Cambodia Trip Report

On October 24, 2012, I took Silk Air MI636 to Siem Reap for a week.  Silk Air currently flies to Siem Reap everyday of the week, but on some days there is one stop in Da Nang, Vietnam.  This was one of those days, but still it was a pleasant flight and I got to see a bit more from the air.

Landing at the new Siem Reap airport was at about 5:30 pm.  We were at the hotel just after 6 pm as the airport is just a few kilometers from town and customs clearance was efficient.  Cambodia is one hour earlier than Singapore so it was already dark when we checked in.  For the days we stayed in Siem Reap, the Asia Happy Villa hotel would be our home.

Asia Happy Villa

I had last been to Cambodia in late November 2000.  At that time the Hollywood movie, Tomb Raider with Angelina Jolie was being made.  There was still a Hollywood set at Angkor Wat.  Talk in the hotels was of the cast.  It was an eventful time, there had been an armed clash in Phnom Penh on the day we arrived.  It was just 2 years since Pol Pot had died.  We visited the infamous S-21 Tuol Sleng.  The roads were terrible, my nickname for Cambodia was “Land of Bumpy Roads.”  And the tourist flood had just begun.

Now 12 years later I could not recognize Siem Reap.  The tourist dollar has brought tremendous development to the city together with many NGO’s and foreign aid.  The bumpy roads are gone and replaced by good paved roads.  Restoration works on several temple ruins has progressed and is still being carried on.  More places to go have opened up both because the road network has vastly improved but also because more areas have been completely demined.  Twelve years ago I visited to see the temples, this visit was for the birds.

The next morning we headed to Tmatboey, a village in the northern plains close to the Thai border.  Located in a large wildlife sanctuary the habitat is deciduous dipterocarp forest.  This type of forest used to exist at this latitude from India through Thailand, but due to human activities has been cleared in those countries making what remains here even more important.  It’s a rather open woodland and used to be kept open by herds of elephants and gaur.  It is one of the last remaining sanctuaries for the critically endangered Giant Ibis and White-shouldered Ibis.  We stayed for two nights in accommodations built by the Wildlife Conversation Society and now operated by the villagers with support from Sam Veasna Center.  Part of your ecotourism dollar goes directly to the villagers which encourages them to support conservation, instead of poaching ibis eggs!

Entrance to resort

As it was just after the rainy season and you need 4WD to get in as the accommodations are off the main road.  The rooms below are quite nice and each bed has mosquito netting, although we encountered few mossies.  Each cabin has two rooms and there are four cabins, so with double occupancy they could handle just 16 tourists, so if you come during peak season, book ahead!  The rooms have solar heated hot water and solar electricity which is on in the evenings.  There is a central mess hall and the food is good, all of it is brought up from Siem Reap and prepared on site.


On our first evening in Tmatboey we got to witness 30 or more White-shouldered Ibis coming in to roost on their favorite trees, together with a few Asian Openbills.  And the next morning we set off into rice fields where the Giant Ibis were reportedly feeding.  This turned out to be true, and we got to see a flyby of a family of three.  This was pretty lucky as not everybody gets to see both species of ibis.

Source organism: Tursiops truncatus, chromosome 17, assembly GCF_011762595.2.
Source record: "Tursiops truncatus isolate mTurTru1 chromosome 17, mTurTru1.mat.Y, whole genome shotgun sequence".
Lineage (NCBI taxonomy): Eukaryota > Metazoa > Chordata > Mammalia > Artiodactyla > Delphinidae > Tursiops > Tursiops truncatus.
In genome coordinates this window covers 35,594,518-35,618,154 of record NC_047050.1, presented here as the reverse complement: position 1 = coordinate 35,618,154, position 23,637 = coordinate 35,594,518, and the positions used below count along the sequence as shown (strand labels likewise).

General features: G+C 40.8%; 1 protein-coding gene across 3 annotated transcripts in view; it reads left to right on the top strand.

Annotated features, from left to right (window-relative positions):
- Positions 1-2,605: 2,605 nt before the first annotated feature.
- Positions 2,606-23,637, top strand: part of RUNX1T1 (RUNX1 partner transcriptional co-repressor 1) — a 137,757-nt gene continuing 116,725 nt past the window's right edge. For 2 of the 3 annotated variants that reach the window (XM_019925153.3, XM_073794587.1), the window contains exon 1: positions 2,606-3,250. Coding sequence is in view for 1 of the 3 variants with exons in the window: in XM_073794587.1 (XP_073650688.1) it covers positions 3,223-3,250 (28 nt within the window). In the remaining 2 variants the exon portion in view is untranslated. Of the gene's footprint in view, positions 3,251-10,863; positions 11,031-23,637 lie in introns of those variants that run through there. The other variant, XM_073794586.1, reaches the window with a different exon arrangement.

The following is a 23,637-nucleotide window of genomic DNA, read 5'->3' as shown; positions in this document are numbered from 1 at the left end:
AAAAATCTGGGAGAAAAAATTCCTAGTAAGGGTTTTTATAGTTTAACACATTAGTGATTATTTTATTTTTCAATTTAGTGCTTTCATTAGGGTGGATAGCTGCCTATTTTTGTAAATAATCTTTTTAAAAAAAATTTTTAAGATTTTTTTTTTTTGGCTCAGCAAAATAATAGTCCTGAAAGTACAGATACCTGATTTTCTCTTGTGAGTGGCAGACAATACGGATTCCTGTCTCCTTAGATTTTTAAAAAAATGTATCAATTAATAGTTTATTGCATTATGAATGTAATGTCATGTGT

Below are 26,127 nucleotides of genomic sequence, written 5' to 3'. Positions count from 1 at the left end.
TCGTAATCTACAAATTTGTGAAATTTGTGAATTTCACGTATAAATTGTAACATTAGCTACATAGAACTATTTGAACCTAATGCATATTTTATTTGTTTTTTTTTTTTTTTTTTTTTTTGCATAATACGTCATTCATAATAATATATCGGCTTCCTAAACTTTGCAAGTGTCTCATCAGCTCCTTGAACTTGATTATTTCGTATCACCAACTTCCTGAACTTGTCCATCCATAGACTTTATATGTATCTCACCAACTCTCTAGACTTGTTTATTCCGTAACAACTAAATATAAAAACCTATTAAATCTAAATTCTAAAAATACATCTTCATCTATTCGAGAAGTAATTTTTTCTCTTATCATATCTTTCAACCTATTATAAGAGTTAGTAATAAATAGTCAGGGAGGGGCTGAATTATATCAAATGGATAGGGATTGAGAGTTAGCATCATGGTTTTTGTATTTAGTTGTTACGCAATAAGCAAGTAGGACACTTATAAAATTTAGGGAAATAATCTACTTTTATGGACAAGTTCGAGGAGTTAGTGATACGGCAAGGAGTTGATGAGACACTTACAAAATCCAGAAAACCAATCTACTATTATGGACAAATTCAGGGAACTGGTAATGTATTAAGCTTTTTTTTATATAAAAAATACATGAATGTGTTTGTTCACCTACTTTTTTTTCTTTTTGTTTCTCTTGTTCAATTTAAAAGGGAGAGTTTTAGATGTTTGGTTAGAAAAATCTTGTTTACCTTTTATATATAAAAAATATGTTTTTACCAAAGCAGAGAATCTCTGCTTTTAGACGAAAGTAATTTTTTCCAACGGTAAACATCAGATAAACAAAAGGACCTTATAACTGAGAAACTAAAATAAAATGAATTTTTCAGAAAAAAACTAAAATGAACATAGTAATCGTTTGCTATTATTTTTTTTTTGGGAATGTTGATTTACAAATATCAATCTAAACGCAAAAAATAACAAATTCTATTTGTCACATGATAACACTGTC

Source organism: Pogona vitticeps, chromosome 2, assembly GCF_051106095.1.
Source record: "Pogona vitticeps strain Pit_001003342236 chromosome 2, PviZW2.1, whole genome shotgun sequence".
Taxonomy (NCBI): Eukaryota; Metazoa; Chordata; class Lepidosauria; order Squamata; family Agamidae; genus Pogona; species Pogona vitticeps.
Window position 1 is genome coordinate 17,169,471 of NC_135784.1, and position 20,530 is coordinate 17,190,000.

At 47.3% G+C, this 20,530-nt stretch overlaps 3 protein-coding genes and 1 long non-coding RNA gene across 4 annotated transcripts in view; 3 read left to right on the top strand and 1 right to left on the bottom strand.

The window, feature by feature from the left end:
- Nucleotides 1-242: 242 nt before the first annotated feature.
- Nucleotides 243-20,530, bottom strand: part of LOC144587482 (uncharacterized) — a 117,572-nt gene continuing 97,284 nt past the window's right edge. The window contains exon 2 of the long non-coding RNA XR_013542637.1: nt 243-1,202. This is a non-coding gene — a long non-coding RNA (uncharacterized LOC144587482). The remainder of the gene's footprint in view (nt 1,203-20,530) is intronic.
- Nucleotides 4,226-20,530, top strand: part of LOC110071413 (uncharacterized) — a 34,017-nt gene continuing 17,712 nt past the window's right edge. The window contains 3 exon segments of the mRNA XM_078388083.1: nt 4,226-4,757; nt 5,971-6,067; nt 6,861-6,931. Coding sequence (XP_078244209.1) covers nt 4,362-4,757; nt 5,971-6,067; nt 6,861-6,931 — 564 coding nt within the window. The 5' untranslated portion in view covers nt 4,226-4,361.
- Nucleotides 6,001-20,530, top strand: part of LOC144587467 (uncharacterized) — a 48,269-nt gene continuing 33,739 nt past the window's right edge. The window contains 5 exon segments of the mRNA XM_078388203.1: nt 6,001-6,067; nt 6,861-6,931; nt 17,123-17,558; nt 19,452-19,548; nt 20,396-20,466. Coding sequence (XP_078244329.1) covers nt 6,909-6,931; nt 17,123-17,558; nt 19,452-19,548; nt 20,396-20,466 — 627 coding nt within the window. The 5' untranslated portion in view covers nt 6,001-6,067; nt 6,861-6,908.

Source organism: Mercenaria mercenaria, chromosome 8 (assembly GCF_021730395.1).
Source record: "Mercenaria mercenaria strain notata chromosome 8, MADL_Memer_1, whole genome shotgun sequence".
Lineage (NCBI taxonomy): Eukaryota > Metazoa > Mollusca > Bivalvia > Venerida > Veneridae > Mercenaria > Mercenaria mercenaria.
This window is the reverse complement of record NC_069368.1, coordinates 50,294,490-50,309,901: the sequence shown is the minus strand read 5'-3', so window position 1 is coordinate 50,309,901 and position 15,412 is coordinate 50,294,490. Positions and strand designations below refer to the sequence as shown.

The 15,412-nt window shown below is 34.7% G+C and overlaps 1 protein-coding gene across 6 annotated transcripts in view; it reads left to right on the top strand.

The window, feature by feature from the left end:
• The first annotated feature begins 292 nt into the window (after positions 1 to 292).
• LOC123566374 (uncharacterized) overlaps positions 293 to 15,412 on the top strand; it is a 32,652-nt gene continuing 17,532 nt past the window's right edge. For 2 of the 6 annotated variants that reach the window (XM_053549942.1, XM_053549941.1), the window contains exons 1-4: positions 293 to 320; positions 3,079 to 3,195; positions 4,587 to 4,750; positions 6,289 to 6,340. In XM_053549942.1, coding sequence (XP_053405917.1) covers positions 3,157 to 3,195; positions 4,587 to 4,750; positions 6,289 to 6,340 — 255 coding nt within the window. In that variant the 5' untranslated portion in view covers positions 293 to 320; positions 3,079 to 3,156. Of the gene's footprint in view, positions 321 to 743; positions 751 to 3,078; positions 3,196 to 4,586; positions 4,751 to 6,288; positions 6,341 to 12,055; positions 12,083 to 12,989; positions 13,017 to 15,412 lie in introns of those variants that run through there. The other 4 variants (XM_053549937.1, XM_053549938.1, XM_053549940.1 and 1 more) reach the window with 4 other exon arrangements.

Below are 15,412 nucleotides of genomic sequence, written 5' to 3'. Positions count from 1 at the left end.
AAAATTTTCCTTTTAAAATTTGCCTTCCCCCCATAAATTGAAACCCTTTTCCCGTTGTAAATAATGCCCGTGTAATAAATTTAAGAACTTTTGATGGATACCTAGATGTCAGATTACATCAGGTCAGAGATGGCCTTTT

In the photos below, first is a temporary living quarters for a family tending the rice field.  Next the rice itself, nearing time to harvest.


Besides the rare ibis, Cambodia has about 23 species of woodpeckers, and in the Northern plains there are five species you can’t see in peninsular Malaysia.  We managed to see four of these five which is quite good.

During our second evening in Tmatboey, the local guide took us to a spot where an Oriental Scops Owl might be seen, and sure enough it flew in with little prompting, in fact a pair!  While we were waiting for it to get dark enough for the owls, we could hear Chinese Francolin, but they are quite shy and refused to show themselves.

Below is a photo of a tree being harvested for resin.  The locals burn a hole in the tree, which fills with resin, which can be sold adding to their income of growing rice.

 On our last morning in Tmatboey, birded the forest around the guesthouses in the early hours, and then on the way back to Siem Reap we stopped a the temple complex at Koh Ker and birded the forested areas around the temple.  This would have been one of places off limits during my year 2000 visit, as it was only demined in 2003.

The next day we set off from Siem Reap to the Prek Toal bird sanctuary on the Tonle Sap.  Before reaching Prek Toal village we encountered an area where a large number of egrets, cormorants, pelicans and other birds were feeding.  The boat was big and spacious and allowed easy birding under the shade.  Normally a two hour boat ride to Prek Toal village, we stopped for probably an hour to watch hundreds of large water birds.  One of the more interesting birds seen was a Comb Duck.

Prek Toal village is a floating village, although a few of the larger buildings look to be set on piles.  Of course the economy of the village is all about fishing.  But ecotourism is becoming a more important part.  After dropping our luggage at the Prek Toal Core Area Management Center (our guesthouse for the night) we head out another 8 kilometers or so into the heart of the flooded forest.

The Tonle Sap is certainly one of the most amazing ecosystems you can encounter anywhere on the planet.  The largest freshwater lake in SE Asia and a UNESCO biosphere site.